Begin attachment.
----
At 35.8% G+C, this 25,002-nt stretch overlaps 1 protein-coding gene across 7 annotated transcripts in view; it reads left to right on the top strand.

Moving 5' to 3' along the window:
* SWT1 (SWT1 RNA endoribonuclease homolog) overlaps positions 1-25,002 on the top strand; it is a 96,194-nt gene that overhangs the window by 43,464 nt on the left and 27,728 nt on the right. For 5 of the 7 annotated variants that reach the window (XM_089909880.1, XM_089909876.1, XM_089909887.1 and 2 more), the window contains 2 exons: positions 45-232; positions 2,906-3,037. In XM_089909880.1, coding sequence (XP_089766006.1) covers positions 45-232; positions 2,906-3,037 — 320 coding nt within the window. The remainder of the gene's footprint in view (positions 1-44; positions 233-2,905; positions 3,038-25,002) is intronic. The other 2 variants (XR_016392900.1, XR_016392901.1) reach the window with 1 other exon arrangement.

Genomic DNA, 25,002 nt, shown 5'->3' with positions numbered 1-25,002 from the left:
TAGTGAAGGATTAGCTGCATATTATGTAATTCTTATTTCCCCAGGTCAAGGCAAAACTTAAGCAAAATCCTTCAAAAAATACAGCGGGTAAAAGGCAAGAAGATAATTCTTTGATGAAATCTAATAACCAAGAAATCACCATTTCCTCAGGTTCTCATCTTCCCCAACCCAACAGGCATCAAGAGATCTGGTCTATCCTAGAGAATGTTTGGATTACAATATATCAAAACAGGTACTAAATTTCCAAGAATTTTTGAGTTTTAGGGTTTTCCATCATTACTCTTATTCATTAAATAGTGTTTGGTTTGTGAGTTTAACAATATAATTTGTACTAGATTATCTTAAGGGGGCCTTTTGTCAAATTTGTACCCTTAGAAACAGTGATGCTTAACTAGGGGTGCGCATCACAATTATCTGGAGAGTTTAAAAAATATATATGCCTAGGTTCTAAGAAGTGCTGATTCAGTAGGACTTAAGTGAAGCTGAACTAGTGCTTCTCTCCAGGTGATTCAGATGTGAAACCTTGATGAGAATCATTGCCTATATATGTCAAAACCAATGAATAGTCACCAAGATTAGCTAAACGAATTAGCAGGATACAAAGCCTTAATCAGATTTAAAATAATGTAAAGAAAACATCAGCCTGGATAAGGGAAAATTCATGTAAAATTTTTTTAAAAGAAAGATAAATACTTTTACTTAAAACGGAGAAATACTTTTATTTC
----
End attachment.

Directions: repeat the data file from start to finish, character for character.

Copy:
At 35.8% G+C, this 25,002-nt stretch overlaps 1 protein-coding gene across 7 annotated transcripts in view; it reads left to right on the top strand.

Moving 5' to 3' along the window:
* SWT1 (SWT1 RNA endoribonuclease homolog) overlaps positions 1-25,002 on the top strand; it is a 96,194-nt gene that overhangs the window by 43,464 nt on the left and 27,728 nt on the right. For 5 of the 7 annotated variants that reach the window (XM_089909880.1, XM_089909876.1, XM_089909887.1 and 2 more), the window contains 2 exons: positions 45-232; positions 2,906-3,037. In XM_089909880.1, coding sequence (XP_089766006.1) covers positions 45-232; positions 2,906-3,037 — 320 coding nt within the window. The remainder of the gene's footprint in view (positions 1-44; positions 233-2,905; positions 3,038-25,002) is intronic. The other 2 variants (XR_016392900.1, XR_016392901.1) reach the window with 1 other exon arrangement.

Genomic DNA, 25,002 nt, shown 5'->3' with positions numbered 1-25,002 from the left:
TAGTGAAGGATTAGCTGCATATTATGTAATTCTTATTTCCCCAGGTCAAGGCAAAACTTAAGCAAAATCCTTCAAAAAATACAGCGGGTAAAAGGCAAGAAGATAATTCTTTGATGAAATCTAATAACCAAGAAATCACCATTTCCTCAGGTTCTCATCTTCCCCAACCCAACAGGCATCAAGAGATCTGGTCTATCCTAGAGAATGTTTGGATTACAATATATCAAAACAGGTACTAAATTTCCAAGAATTTTTGAGTTTTAGGGTTTTCCATCATTACTCTTATTCATTAAATAGTGTTTGGTTTGTGAGTTTAACAATATAATTTGTACTAGATTATCTTAAGGGGGCCTTTTGTCAAATTTGTACCCTTAGAAACAGTGATGCTTAACTAGGGGTGCGCATCACAATTATCTGGAGAGTTTAAAAAATATATATGCCTAGGTTCTAAGAAGTGCTGATTCAGTAGGACTTAAGTGAAGCTGAACTAGTGCTTCTCTCCAGGTGATTCAGATGTGAAACCTTGATGAGAATCATTGCCTATATATGTCAAAACCAATGAATAGTCACCAAGATTAGCTAAACGAATTAGCAGGATACAAAGCCTTAATCAGATTTAAAATAATGTAAAGAAAACATCAGCCTGGATAAGGGAAAATTCATGTAAAATTTTTTTAAAAGAAAGATAAATACTTTTACTTAAAACGGAGAAATACTTTTATTTC